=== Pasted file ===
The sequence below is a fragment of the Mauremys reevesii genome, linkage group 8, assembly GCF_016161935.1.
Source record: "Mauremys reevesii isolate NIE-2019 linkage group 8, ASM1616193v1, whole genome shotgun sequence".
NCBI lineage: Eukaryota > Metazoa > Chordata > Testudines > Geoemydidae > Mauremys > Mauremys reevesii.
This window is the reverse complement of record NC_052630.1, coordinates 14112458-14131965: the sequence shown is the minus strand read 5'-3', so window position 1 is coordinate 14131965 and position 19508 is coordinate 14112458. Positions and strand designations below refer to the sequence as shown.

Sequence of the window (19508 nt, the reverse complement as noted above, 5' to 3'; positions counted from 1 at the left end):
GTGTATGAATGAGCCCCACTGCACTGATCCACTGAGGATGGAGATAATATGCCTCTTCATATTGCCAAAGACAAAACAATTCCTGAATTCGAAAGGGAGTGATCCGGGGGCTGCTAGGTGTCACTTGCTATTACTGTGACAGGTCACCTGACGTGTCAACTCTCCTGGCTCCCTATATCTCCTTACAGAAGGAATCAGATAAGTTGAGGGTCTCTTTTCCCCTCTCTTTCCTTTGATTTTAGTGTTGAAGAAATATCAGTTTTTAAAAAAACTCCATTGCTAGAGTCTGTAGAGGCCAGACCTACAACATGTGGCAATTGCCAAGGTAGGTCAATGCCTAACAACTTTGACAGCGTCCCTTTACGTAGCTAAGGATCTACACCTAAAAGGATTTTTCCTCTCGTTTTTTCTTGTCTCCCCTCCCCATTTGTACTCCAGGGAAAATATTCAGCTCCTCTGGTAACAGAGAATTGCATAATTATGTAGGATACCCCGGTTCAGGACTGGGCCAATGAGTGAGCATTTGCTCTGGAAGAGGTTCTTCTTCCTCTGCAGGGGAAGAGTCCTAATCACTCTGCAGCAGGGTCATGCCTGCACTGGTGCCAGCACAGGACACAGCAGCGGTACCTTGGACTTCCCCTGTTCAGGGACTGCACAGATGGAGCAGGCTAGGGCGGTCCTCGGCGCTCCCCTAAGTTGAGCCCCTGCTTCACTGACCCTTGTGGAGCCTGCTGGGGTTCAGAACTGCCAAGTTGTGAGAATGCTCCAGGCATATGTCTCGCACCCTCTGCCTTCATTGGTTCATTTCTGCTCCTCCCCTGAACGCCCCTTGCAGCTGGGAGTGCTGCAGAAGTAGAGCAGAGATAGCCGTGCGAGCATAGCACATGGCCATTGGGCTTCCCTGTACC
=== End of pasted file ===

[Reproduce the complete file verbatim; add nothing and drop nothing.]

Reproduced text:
The sequence below is a fragment of the Mauremys reevesii genome, linkage group 8, assembly GCF_016161935.1.
Source record: "Mauremys reevesii isolate NIE-2019 linkage group 8, ASM1616193v1, whole genome shotgun sequence".
NCBI lineage: Eukaryota > Metazoa > Chordata > Testudines > Geoemydidae > Mauremys > Mauremys reevesii.
This window is the reverse complement of record NC_052630.1, coordinates 14112458-14131965: the sequence shown is the minus strand read 5'-3', so window position 1 is coordinate 14131965 and position 19508 is coordinate 14112458. Positions and strand designations below refer to the sequence as shown.

Sequence of the window (19508 nt, the reverse complement as noted above, 5' to 3'; positions counted from 1 at the left end):
GTGTATGAATGAGCCCCACTGCACTGATCCACTGAGGATGGAGATAATATGCCTCTTCATATTGCCAAAGACAAAACAATTCCTGAATTCGAAAGGGAGTGATCCGGGGGCTGCTAGGTGTCACTTGCTATTACTGTGACAGGTCACCTGACGTGTCAACTCTCCTGGCTCCCTATATCTCCTTACAGAAGGAATCAGATAAGTTGAGGGTCTCTTTTCCCCTCTCTTTCCTTTGATTTTAGTGTTGAAGAAATATCAGTTTTTAAAAAAACTCCATTGCTAGAGTCTGTAGAGGCCAGACCTACAACATGTGGCAATTGCCAAGGTAGGTCAATGCCTAACAACTTTGACAGCGTCCCTTTACGTAGCTAAGGATCTACACCTAAAAGGATTTTTCCTCTCGTTTTTTCTTGTCTCCCCTCCCCATTTGTACTCCAGGGAAAATATTCAGCTCCTCTGGTAACAGAGAATTGCATAATTATGTAGGATACCCCGGTTCAGGACTGGGCCAATGAGTGAGCATTTGCTCTGGAAGAGGTTCTTCTTCCTCTGCAGGGGAAGAGTCCTAATCACTCTGCAGCAGGGTCATGCCTGCACTGGTGCCAGCACAGGACACAGCAGCGGTACCTTGGACTTCCCCTGTTCAGGGACTGCACAGATGGAGCAGGCTAGGGCGGTCCTCGGCGCTCCCCTAAGTTGAGCCCCTGCTTCACTGACCCTTGTGGAGCCTGCTGGGGTTCAGAACTGCCAAGTTGTGAGAATGCTCCAGGCATATGTCTCGCACCCTCTGCCTTCATTGGTTCATTTCTGCTCCTCCCCTGAACGCCCCTTGCAGCTGGGAGTGCTGCAGAAGTAGAGCAGAGATAGCCGTGCGAGCATAGCACATGGCCATTGGGCTTCCCTGTACC